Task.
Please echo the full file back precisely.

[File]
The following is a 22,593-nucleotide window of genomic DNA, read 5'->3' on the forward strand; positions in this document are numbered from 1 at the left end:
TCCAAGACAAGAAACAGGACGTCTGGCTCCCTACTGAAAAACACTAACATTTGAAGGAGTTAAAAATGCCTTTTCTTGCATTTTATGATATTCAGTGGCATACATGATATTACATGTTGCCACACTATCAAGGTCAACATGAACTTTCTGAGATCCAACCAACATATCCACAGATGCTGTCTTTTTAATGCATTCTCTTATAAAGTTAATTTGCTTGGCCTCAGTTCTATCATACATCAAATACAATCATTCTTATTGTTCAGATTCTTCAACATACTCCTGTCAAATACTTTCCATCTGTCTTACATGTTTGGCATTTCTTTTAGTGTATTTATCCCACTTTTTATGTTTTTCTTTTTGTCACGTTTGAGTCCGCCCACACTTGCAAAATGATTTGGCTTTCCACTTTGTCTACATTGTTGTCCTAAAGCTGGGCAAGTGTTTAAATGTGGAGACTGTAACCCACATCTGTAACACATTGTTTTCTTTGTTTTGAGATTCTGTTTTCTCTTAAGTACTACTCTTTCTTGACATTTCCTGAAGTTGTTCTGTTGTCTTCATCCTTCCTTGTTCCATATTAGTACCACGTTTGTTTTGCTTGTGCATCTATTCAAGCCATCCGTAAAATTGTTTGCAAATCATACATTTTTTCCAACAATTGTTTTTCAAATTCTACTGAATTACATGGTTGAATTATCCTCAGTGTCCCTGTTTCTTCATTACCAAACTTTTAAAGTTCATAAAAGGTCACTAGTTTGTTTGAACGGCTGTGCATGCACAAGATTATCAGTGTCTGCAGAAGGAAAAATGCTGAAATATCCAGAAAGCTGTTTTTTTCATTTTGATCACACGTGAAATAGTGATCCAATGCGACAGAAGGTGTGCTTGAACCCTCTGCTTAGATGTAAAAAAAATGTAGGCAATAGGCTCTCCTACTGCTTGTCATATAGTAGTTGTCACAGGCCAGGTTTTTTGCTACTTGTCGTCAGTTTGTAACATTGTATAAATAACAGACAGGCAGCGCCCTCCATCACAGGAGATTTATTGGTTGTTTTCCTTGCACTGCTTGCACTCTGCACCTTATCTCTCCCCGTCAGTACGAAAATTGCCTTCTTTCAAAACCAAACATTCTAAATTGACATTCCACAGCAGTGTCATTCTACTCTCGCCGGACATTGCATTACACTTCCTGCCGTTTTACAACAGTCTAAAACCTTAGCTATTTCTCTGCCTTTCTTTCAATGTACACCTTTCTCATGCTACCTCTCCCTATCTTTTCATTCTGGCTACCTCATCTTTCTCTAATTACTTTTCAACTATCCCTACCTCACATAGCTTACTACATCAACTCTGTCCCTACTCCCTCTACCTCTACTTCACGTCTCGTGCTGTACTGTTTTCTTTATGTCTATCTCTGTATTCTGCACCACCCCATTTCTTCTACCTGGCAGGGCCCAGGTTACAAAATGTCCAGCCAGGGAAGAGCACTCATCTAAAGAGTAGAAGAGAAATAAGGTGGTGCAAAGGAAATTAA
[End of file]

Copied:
The following is a 22,593-nucleotide window of genomic DNA, read 5'->3' on the forward strand; positions in this document are numbered from 1 at the left end:
TCCAAGACAAGAAACAGGACGTCTGGCTCCCTACTGAAAAACACTAACATTTGAAGGAGTTAAAAATGCCTTTTCTTGCATTTTATGATATTCAGTGGCATACATGATATTACATGTTGCCACACTATCAAGGTCAACATGAACTTTCTGAGATCCAACCAACATATCCACAGATGCTGTCTTTTTAATGCATTCTCTTATAAAGTTAATTTGCTTGGCCTCAGTTCTATCATACATCAAATACAATCATTCTTATTGTTCAGATTCTTCAACATACTCCTGTCAAATACTTTCCATCTGTCTTACATGTTTGGCATTTCTTTTAGTGTATTTATCCCACTTTTTATGTTTTTCTTTTTGTCACGTTTGAGTCCGCCCACACTTGCAAAATGATTTGGCTTTCCACTTTGTCTACATTGTTGTCCTAAAGCTGGGCAAGTGTTTAAATGTGGAGACTGTAACCCACATCTGTAACACATTGTTTTCTTTGTTTTGAGATTCTGTTTTCTCTTAAGTACTACTCTTTCTTGACATTTCCTGAAGTTGTTCTGTTGTCTTCATCCTTCCTTGTTCCATATTAGTACCACGTTTGTTTTGCTTGTGCATCTATTCAAGCCATCCGTAAAATTGTTTGCAAATCATACATTTTTTCCAACAATTGTTTTTCAAATTCTACTGAATTACATGGTTGAATTATCCTCAGTGTCCCTGTTTCTTCATTACCAAACTTTTAAAGTTCATAAAAGGTCACTAGTTTGTTTGAACGGCTGTGCATGCACAAGATTATCAGTGTCTGCAGAAGGAAAAATGCTGAAATATCCAGAAAGCTGTTTTTTTCATTTTGATCACACGTGAAATAGTGATCCAATGCGACAGAAGGTGTGCTTGAACCCTCTGCTTAGATGTAAAAAAAATGTAGGCAATAGGCTCTCCTACTGCTTGTCATATAGTAGTTGTCACAGGCCAGGTTTTTTGCTACTTGTCGTCAGTTTGTAACATTGTATAAATAACAGACAGGCAGCGCCCTCCATCACAGGAGATTTATTGGTTGTTTTCCTTGCACTGCTTGCACTCTGCACCTTATCTCTCCCCGTCAGTACGAAAATTGCCTTCTTTCAAAACCAAACATTCTAAATTGACATTCCACAGCAGTGTCATTCTACTCTCGCCGGACATTGCATTACACTTCCTGCCGTTTTACAACAGTCTAAAACCTTAGCTATTTCTCTGCCTTTCTTTCAATGTACACCTTTCTCATGCTACCTCTCCCTATCTTTTCATTCTGGCTACCTCATCTTTCTCTAATTACTTTTCAACTATCCCTACCTCACATAGCTTACTACATCAACTCTGTCCCTACTCCCTCTACCTCTACTTCACGTCTCGTGCTGTACTGTTTTCTTTATGTCTATCTCTGTATTCTGCACCACCCCATTTCTTCTACCTGGCAGGGCCCAGGTTACAAAATGTCCAGCCAGGGAAGAGCACTCATCTAAAGAGTAGAAGAGAAATAAGGTGGTGCAAAGGAAATTAA